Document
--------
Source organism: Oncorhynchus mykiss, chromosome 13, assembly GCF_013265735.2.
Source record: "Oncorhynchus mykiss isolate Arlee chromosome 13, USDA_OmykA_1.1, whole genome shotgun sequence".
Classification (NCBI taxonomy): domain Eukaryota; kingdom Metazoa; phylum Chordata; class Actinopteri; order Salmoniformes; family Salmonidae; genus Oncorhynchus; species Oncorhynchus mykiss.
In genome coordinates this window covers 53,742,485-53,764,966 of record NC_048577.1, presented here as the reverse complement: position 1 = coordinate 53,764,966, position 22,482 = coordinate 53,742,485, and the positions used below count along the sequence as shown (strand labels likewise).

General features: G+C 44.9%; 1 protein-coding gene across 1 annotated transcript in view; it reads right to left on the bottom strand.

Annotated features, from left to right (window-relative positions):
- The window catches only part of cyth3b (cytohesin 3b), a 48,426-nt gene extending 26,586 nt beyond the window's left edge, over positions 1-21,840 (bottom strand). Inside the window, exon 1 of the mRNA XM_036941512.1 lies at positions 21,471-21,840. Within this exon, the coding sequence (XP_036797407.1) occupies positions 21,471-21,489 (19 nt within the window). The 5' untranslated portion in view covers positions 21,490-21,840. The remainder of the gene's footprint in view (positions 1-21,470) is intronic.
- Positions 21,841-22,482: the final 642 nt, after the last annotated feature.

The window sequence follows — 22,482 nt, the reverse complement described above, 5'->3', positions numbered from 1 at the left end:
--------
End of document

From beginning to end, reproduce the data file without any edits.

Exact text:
Source organism: Oncorhynchus mykiss, chromosome 13, assembly GCF_013265735.2.
Source record: "Oncorhynchus mykiss isolate Arlee chromosome 13, USDA_OmykA_1.1, whole genome shotgun sequence".
Classification (NCBI taxonomy): domain Eukaryota; kingdom Metazoa; phylum Chordata; class Actinopteri; order Salmoniformes; family Salmonidae; genus Oncorhynchus; species Oncorhynchus mykiss.
In genome coordinates this window covers 53,742,485-53,764,966 of record NC_048577.1, presented here as the reverse complement: position 1 = coordinate 53,764,966, position 22,482 = coordinate 53,742,485, and the positions used below count along the sequence as shown (strand labels likewise).

General features: G+C 44.9%; 1 protein-coding gene across 1 annotated transcript in view; it reads right to left on the bottom strand.

Annotated features, from left to right (window-relative positions):
- The window catches only part of cyth3b (cytohesin 3b), a 48,426-nt gene extending 26,586 nt beyond the window's left edge, over positions 1-21,840 (bottom strand). Inside the window, exon 1 of the mRNA XM_036941512.1 lies at positions 21,471-21,840. Within this exon, the coding sequence (XP_036797407.1) occupies positions 21,471-21,489 (19 nt within the window). The 5' untranslated portion in view covers positions 21,490-21,840. The remainder of the gene's footprint in view (positions 1-21,470) is intronic.
- Positions 21,841-22,482: the final 642 nt, after the last annotated feature.

The window sequence follows — 22,482 nt, the reverse complement described above, 5'->3', positions numbered from 1 at the left end: